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Quartz Daily Brief—Europe edition—Fast food wars, Ford’s boss, Netflix is winning, powdered alcohol

By Quartz Staff

What to watch for today

Barack Obama flies into a China-Japan spat. The US president embarks on a week-long Asia tour after canceling one last October for the US government shutdown. He arrives just as a Chinese court impounded a Japanese cargo ship, the latest flare-up between the two countries.

Fast food giants report earnings. Both McDonald’s and Yum! Brands (owner of Taco Bell, Pizza Hut and KFC), report earningsFood price inflation and stiffer competition are clipping McDonald’s margins, while weakness in China dents expectations for Yum.

Comcast rides high. Analysts are predicting a strong quarter for the US cable firm on the back of high ratings for NBC Universal’s coverage of the Sochi Olympics and increasing demand for broadband internet. The company also appears ready to absorb Time Warner Cable.

AT&T’s copycat strategy reaps rewards. The US telecoms giant’s first-quarter earnings are expected to rise after it took a leaf from the T-Mobile book and offered installment plans. This gets AT&T out of the trap of having to subsidize handsets, and thus Apple’s profits.

While you were sleeping

Japan and the US face issues over trade. Japan’s economics minister said he sees significant distance between Japan and the US over a broad trade agreement. A deal with Japan is critical to the 12-country Trans-Pacific Partnership, which is important to Obama’s expansion in Asia.

Ford’s CEO announced his retirement. Current boss Alan Mulally is reportedly stepping down in favor of Mark Fields, the COO. Fields would have big shoes to fill—Mulally saw the car-maker through a near-death experience with cost-cutting and smaller, more fuel-efficient vehicles.

Nike’s Chinese shoe supplier tried to stop strikes. Yue Yuen, whose clients include Nike and Adidas, said it offered its workers an extra 230 yuan ($37) per month in wages, in addition to other benefits. Factory staff had been on strike for six days, as an increasing number of Chinese workers demand higher salaries.

Netflix reported good earnings and higher fees. The video streaming service beat expectations with the announcement of 4 million new subscribers in the quarter. The company said it would add $1-$2 per month to subscription packages, and plans to acquire 1.46 million new subscribers in the second quarter.

Ackman teamed with Valeant to bid for Allergan. Activist investor William Ackman made the unusual move of teaming with drug-maker Valeant to buy wrinkle-treatment maker Allergan Inc. Ackman has been known recently for a public short of Herbalife.

Boston ran the marathon. The race passed peacefully, a year after the bombing that killed three and injured over 260. Skechers, the shoe company that sponsored the winning runner Meb Keflezighi, saw its stock jump just under 2%.

Quartz obsession interlude

John McDuling on how the global music industry is trying—and failing—to crush Pandora. “Internet-based music platforms are legitimate businesses now, but tensions between the music establishment and new media remain as bitter as ever. They came to a head in the courts last month in a fascinating case between Pandora Media, now America’s biggest internet radio company, and the 100-year-old American Society of Composers, Authors and Publishers (ASCAP). It concerned the arcane issue of music publishing royalties, and uncovered some questionable behavior.” Read more here.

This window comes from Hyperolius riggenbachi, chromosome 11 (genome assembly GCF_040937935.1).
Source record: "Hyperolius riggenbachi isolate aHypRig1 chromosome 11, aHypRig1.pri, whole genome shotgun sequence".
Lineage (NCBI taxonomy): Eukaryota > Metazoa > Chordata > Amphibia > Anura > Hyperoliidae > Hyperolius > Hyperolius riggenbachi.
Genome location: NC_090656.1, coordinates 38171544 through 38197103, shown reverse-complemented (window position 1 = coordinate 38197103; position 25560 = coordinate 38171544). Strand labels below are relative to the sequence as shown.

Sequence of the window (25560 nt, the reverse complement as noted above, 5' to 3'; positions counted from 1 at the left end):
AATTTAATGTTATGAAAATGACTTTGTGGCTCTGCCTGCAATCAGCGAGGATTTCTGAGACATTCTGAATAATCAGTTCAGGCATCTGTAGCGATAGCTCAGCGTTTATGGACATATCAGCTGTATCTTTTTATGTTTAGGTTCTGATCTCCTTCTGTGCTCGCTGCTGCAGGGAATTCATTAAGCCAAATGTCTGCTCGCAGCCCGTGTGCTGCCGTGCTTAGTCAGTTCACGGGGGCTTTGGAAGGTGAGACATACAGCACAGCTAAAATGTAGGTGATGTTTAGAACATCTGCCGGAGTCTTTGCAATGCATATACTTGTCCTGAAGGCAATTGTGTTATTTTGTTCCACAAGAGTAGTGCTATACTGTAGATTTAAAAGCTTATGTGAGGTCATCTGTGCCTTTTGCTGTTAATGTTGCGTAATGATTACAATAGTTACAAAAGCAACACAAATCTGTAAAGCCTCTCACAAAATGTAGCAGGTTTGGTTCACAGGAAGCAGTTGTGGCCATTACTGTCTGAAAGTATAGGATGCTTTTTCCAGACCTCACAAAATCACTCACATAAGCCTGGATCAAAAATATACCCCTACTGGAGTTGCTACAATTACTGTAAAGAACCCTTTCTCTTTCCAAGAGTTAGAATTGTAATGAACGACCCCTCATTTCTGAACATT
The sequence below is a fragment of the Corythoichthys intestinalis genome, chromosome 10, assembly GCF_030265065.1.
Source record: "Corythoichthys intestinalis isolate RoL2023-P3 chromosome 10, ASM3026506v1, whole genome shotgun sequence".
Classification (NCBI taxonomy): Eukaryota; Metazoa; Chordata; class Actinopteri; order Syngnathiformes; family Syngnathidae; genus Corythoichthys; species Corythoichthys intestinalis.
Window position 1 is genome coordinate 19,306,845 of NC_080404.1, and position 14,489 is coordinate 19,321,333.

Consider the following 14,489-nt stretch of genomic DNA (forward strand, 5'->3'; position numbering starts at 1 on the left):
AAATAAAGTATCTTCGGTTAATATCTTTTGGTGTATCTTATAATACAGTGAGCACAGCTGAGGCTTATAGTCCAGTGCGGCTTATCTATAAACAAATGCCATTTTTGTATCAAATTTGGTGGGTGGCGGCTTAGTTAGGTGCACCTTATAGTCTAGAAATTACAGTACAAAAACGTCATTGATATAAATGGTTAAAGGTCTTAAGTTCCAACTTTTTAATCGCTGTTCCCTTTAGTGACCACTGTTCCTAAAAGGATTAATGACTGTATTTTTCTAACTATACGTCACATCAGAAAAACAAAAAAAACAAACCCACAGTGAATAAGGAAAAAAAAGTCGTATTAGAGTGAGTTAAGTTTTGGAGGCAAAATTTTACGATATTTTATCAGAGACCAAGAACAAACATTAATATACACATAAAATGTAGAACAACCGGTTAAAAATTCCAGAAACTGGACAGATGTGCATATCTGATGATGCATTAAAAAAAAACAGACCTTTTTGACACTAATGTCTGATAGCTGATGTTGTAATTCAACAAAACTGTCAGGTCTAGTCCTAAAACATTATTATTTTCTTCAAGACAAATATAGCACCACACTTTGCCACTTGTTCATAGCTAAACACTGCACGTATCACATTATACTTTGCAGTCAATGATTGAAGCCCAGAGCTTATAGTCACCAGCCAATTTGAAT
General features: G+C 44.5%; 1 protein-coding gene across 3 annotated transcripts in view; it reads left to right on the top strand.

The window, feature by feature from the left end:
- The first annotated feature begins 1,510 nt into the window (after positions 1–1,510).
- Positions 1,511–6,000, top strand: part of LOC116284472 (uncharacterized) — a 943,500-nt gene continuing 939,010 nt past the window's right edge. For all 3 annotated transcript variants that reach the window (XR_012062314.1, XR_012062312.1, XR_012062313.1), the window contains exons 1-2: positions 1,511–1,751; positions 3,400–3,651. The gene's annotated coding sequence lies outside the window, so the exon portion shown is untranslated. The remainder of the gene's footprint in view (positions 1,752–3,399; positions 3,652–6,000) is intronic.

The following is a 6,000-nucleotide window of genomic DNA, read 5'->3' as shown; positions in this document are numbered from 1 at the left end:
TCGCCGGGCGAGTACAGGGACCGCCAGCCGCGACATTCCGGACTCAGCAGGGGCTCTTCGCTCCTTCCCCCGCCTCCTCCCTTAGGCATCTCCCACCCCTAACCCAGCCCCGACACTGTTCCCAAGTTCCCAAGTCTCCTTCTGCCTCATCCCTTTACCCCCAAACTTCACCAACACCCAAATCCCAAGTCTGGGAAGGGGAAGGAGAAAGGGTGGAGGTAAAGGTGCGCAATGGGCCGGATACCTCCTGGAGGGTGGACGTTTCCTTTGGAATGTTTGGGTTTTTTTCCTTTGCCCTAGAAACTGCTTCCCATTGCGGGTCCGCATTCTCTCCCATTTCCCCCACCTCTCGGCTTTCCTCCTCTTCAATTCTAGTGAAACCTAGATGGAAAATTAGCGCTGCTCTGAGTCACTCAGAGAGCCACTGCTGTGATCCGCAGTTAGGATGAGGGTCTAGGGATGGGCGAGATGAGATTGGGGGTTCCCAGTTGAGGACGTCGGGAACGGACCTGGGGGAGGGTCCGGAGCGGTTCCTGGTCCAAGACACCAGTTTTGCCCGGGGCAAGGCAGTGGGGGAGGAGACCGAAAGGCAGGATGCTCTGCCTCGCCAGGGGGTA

Matters of debate

iOS 8 will have a healthbook built in. Your phone will let you know how healthy you are.

The most important book of this decade is wrong. Thomas Piketty’s rapturously reviewed book on the inevitability of inequality is packed with good data that doesn’t support his conclusions.

The post-PC era isn’t what you think it is. Apple will probably reveal this week that iPad sales are slowing, which could mean people are replacing PCs with phones, not tablets.

We’re going back to the age of the media baron. With billionaires like Jeff Bezos buying up newspapers, the future could see ad revenue replaced with old-fashioned influence.

Technology adoption is not speeding up. It all depends on when you decide something was “invented”.

Surprising discoveries

A teen survived a flight from California to Hawaii in a plane’s freezing, airless wheel well. Authorities are calling it a miracle.

The Big Bang is not the origin of the universe. According to most Americans.

How to consume powdered alcohol. Number 1: Do not snort it.

Any parent can suffer from postpartum depression. Moms, dads, gay, straight, adoptive, non-biological—the first five years of a child’s life are rough on everyone.

A “robotic woman” from the Mad Men era. British Pathé, the newsreel archive company, has put its entire catalogue on YouTube  for free, including a “robotic woman”—with all the cliches you would expect from 1968.

Best wishes from Quartz for a productive day. Please send any news, comments, robotic journalists, and theories of the origin of the universe to hi@qz.com. You can follow us on Twitter here for updates during the day.

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